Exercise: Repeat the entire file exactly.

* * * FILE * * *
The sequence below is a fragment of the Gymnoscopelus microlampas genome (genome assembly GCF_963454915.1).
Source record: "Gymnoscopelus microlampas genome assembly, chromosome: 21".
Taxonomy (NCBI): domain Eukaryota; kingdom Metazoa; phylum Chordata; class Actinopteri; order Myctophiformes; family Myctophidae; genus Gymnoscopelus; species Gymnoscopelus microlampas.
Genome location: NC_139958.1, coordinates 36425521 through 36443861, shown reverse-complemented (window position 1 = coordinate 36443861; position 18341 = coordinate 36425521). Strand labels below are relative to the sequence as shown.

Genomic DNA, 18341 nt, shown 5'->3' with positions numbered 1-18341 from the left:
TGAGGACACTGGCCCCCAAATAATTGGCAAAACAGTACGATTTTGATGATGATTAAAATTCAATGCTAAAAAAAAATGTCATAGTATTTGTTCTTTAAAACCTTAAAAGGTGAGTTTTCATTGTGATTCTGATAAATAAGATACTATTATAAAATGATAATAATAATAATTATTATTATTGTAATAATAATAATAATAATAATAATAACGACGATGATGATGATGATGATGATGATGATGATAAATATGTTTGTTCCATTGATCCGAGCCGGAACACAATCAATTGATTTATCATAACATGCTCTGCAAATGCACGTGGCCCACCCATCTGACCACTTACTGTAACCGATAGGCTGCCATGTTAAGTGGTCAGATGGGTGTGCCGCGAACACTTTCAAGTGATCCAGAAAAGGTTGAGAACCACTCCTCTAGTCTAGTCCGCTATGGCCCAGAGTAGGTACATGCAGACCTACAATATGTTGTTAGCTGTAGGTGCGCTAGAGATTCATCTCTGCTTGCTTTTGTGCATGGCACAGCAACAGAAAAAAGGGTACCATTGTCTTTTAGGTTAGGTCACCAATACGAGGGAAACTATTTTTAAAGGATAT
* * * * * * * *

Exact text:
The sequence below is a fragment of the Gymnoscopelus microlampas genome (genome assembly GCF_963454915.1).
Source record: "Gymnoscopelus microlampas genome assembly, chromosome: 21".
Taxonomy (NCBI): domain Eukaryota; kingdom Metazoa; phylum Chordata; class Actinopteri; order Myctophiformes; family Myctophidae; genus Gymnoscopelus; species Gymnoscopelus microlampas.
Genome location: NC_139958.1, coordinates 36425521 through 36443861, shown reverse-complemented (window position 1 = coordinate 36443861; position 18341 = coordinate 36425521). Strand labels below are relative to the sequence as shown.

Genomic DNA, 18341 nt, shown 5'->3' with positions numbered 1-18341 from the left:
TGAGGACACTGGCCCCCAAATAATTGGCAAAACAGTACGATTTTGATGATGATTAAAATTCAATGCTAAAAAAAAATGTCATAGTATTTGTTCTTTAAAACCTTAAAAGGTGAGTTTTCATTGTGATTCTGATAAATAAGATACTATTATAAAATGATAATAATAATAATTATTATTATTGTAATAATAATAATAATAATAATAATAACGACGATGATGATGATGATGATGATGATGATGATAAATATGTTTGTTCCATTGATCCGAGCCGGAACACAATCAATTGATTTATCATAACATGCTCTGCAAATGCACGTGGCCCACCCATCTGACCACTTACTGTAACCGATAGGCTGCCATGTTAAGTGGTCAGATGGGTGTGCCGCGAACACTTTCAAGTGATCCAGAAAAGGTTGAGAACCACTCCTCTAGTCTAGTCCGCTATGGCCCAGAGTAGGTACATGCAGACCTACAATATGTTGTTAGCTGTAGGTGCGCTAGAGATTCATCTCTGCTTGCTTTTGTGCATGGCACAGCAACAGAAAAAAGGGTACCATTGTCTTTTAGGTTAGGTCACCAATACGAGGGAAACTATTTTTAAAGGATAT